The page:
The risks inherent in the Australian banks’ heavily reliance on offshore funding has received a lot of attention on this blog (for example see here). Now with the European debt crisis seemingly reaching a crescendo, it looks like these borrowings might now be coming back to bite.
From the Australian:
AUSTRALIAN and South Korean banks are the most exposed in Asia to Europe’s debt crisis, because of their heavy dependence on offshore wholesale funding markets, a senior official at Fitch Ratings says.
Fitch Asia-Pacific sovereign ratings head Andrew Colquhoun said while direct exposure was low, but if the Greek debt crisis imploded and spurred a major dislocation in global credit markets, Australian and South Korean banks and economies would suffer the most.
“Among the countries in Asia I would regard as relatively more exposed are both Korea and Australia, which have an issue of short-term and long-term external debt of the banking system,” Mr Colquhoun said.
“If the banks found it more difficult to refinance that debt, then there could be repercussions for the economies,” he said, adding “quite a lot” of risk still remained in the process to firm up a second bailout package for Greece.
He said Australia also faced some domestic issues, with a housing market that looked “overstretched”.
If interest rates were to go much higher to contain a mining boom, stress would soon become evident among borrowers.
Mr Colquhoun said Australia’s four biggest banks had in recent years leaned heavily on foreign currency borrowing and were among the biggest issuers of debt in the world using their respective governments’ funding guarantees during the financial crisis.
For anyone relatively new to this blog, the banks’ increasing reliance on offshore funding is illustrated clearly by the below chart, which shows a sharp increase in external liabilities by Depository Corporations over the past 20 years [note: the below chart also includes offshore borrowings by building societies, credit unions and registered financial corporations, although the banks account for the lion’s share].
These offshore borrowings have been used predominantly to fund Australia’s housing bubble – a largely non-productive activity.
The key risk is that the banks’ ability to refinance their borrowings rests with the willingness of foreign investors to continue to lend them money. But in times of heightened risk-aversion – such as the impending European debt crisis – foreign investors can become nervous and less inclined to continue extending credit, which could leave Australia’s banks, house prices, and broader economy exposed to a sudden liquidity shock.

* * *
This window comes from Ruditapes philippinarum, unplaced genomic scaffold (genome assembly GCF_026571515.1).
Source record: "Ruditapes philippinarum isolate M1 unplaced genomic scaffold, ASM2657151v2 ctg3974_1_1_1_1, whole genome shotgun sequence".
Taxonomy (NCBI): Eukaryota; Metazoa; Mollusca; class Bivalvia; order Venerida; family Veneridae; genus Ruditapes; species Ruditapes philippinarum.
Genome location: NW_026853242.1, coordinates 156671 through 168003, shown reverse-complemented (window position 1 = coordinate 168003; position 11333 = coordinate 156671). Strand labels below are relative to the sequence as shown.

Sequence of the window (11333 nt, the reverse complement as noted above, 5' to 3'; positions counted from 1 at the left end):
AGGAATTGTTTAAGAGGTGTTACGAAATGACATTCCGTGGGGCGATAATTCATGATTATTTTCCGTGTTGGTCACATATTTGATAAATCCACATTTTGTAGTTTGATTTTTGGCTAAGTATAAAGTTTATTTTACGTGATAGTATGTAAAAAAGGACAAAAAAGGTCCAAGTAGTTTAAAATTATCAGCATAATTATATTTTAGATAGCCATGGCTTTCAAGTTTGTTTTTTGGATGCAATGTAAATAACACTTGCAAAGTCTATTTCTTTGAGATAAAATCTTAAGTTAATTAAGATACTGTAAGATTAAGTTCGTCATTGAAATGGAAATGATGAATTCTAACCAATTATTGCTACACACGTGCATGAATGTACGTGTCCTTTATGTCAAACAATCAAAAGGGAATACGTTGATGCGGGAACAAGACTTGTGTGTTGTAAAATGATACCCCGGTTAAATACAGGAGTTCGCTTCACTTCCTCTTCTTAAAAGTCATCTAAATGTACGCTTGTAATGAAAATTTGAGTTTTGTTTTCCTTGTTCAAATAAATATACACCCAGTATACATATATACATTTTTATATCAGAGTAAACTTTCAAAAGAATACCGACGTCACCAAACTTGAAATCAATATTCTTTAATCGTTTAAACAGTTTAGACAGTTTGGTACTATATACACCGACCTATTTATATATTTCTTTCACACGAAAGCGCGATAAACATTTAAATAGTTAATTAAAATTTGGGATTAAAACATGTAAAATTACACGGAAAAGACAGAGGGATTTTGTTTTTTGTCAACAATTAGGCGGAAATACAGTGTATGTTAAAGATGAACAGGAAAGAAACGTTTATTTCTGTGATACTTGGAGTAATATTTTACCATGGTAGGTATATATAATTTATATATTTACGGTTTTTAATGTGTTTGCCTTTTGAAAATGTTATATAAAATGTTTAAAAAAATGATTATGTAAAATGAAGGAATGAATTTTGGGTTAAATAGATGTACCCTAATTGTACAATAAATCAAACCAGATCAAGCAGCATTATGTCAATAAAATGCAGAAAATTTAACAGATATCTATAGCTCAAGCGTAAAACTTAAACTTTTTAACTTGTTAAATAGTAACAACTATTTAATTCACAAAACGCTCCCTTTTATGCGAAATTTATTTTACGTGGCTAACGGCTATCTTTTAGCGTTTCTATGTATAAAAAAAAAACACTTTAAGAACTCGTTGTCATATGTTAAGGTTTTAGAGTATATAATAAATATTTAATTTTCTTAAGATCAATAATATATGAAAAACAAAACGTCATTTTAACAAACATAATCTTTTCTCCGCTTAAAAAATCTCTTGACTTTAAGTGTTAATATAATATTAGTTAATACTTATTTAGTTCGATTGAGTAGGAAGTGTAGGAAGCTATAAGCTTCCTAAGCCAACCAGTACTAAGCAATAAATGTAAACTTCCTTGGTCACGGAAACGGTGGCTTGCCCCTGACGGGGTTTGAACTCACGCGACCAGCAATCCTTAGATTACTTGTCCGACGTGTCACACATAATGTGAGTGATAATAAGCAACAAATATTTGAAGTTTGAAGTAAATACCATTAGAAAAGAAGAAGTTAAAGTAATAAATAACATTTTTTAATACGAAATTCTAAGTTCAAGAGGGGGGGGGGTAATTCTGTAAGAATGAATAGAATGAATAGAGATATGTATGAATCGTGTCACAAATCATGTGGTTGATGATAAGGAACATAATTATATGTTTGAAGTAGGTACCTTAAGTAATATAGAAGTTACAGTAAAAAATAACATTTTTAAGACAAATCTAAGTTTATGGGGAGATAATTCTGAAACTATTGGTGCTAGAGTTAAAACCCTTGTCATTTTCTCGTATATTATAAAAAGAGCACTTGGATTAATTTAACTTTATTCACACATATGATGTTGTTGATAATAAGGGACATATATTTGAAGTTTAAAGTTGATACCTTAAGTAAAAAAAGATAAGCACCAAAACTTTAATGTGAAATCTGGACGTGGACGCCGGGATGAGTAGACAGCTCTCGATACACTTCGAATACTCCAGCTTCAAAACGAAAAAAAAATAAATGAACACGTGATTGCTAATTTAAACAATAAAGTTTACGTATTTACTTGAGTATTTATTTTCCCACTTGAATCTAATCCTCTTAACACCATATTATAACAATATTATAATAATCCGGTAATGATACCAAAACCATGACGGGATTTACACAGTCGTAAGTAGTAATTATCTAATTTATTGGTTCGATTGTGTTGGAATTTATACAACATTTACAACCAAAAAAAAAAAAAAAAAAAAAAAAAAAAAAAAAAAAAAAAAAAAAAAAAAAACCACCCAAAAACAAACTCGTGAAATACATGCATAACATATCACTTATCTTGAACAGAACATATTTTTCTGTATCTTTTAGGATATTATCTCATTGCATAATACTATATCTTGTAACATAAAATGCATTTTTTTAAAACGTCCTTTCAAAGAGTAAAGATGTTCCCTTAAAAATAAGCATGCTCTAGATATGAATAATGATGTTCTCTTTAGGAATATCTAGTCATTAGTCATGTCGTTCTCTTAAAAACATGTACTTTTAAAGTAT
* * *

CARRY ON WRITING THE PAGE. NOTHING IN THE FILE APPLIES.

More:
Indeed, the markets already appear to be re-pricing Australia’s debt upwards because of the riskiness of Australia’s housing market and the banks’ offshore funding vulnerabilities. As reported in Business Day on Wednesday:
Debt markets appear to be betting Australian banks will suffer fallout from any European debt crisis…
Analysis by Banking Day suggests that the Big Four Australian banks’ credit risk continues to be priced higher than the debt of other AA-rated banks.
Banking Day has compared five-year Australian bank CDS spreads for the year to date with those of AA-rated HSBC and BNP Paribas. These spreads, sourced from Markit, are a proxy for the major banks’ cost of wholesale debt…
When we want to assess investor perceptions of banks’ credit risk, what matters is the spread paid by the banks over the base rate.
As can be seen from the chart, the Australian banks have been at a cost-of-debt disadvantage for most of the past five months. (The chart uses ANZ spreads, but spreads for other Australian banks are virtually identical.)
CDS spreads for AA-HSBC have remained around 80bps over the period and now sit some 40bps below those of the Australian banks.
AA-rated BNP Paribas is one of the banks considered most exposed to the Greek crisis. Ratings agency Moody’s announced a week ago that it was considering cutting the bank’s rating because of its exposure to Greek debt. Yet CDS spreads for BNP Paribas are no worse than those of the Australian banks, even though they have widened since early May, as the Greek crisis re-emerged.
Out of interest, also included in the chart are the five-year CDS spreads for A+-rated JPMorgan Chase & Co. While JPMorgan is rated two notches lower than the other banks shown, its CDS spreads align more closely with those of HSBC.
Clearly, the sharp slowing of household credit growth is working in the banks’ favour as it has significantly reduced their offshore funding requirements. Even so, the market appears to be unconvinced, deeming the Aussie AA- banks riskier than their peers (hat tip AusHousingCrash for the Banking Day link).
Further, with the banks in the sights of regulators, ratings agencies and investors for their heavy reliance on wholesale money markets, it is questionable whether they would be able to ramp-up their offshore debt raisings even if the demand for credit from households was there.
And with offshore funding seemingly on the nose, and credit growth likely to remain sluggish, the banks’ ability to support further house price growth appears to be limited. A prolonged period of price stagnation, therefore, now appears to be the best case outcome for the Australian housing market.